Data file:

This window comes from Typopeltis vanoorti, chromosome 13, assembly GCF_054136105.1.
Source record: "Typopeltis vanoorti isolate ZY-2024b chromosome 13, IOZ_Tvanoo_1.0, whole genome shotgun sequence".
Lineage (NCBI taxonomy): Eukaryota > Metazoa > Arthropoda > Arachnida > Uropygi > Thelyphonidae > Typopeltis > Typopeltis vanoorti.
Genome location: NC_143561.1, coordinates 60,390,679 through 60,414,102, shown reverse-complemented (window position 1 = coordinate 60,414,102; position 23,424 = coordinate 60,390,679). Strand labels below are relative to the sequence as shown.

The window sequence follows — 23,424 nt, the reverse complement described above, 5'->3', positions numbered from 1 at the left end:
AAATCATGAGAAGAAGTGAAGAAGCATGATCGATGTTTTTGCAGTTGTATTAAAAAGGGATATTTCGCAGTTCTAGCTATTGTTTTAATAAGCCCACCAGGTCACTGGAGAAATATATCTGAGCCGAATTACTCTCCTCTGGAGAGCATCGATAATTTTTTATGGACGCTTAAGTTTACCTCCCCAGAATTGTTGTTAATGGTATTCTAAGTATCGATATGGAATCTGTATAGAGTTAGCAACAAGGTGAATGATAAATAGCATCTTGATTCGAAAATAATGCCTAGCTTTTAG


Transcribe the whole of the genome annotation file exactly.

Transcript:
This window comes from Typopeltis vanoorti, chromosome 13, assembly GCF_054136105.1.
Source record: "Typopeltis vanoorti isolate ZY-2024b chromosome 13, IOZ_Tvanoo_1.0, whole genome shotgun sequence".
Lineage (NCBI taxonomy): Eukaryota > Metazoa > Arthropoda > Arachnida > Uropygi > Thelyphonidae > Typopeltis > Typopeltis vanoorti.
Genome location: NC_143561.1, coordinates 60,390,679 through 60,414,102, shown reverse-complemented (window position 1 = coordinate 60,414,102; position 23,424 = coordinate 60,390,679). Strand labels below are relative to the sequence as shown.

The window sequence follows — 23,424 nt, the reverse complement described above, 5'->3', positions numbered from 1 at the left end:
AAATCATGAGAAGAAGTGAAGAAGCATGATCGATGTTTTTGCAGTTGTATTAAAAAGGGATATTTCGCAGTTCTAGCTATTGTTTTAATAAGCCCACCAGGTCACTGGAGAAATATATCTGAGCCGAATTACTCTCCTCTGGAGAGCATCGATAATTTTTTATGGACGCTTAAGTTTACCTCCCCAGAATTGTTGTTAATGGTATTCTAAGTATCGATATGGAATCTGTATAGAGTTAGCAACAAGGTGAATGATAAATAGCATCTTGATTCGAAAATAATGCCTAGCTTTTAG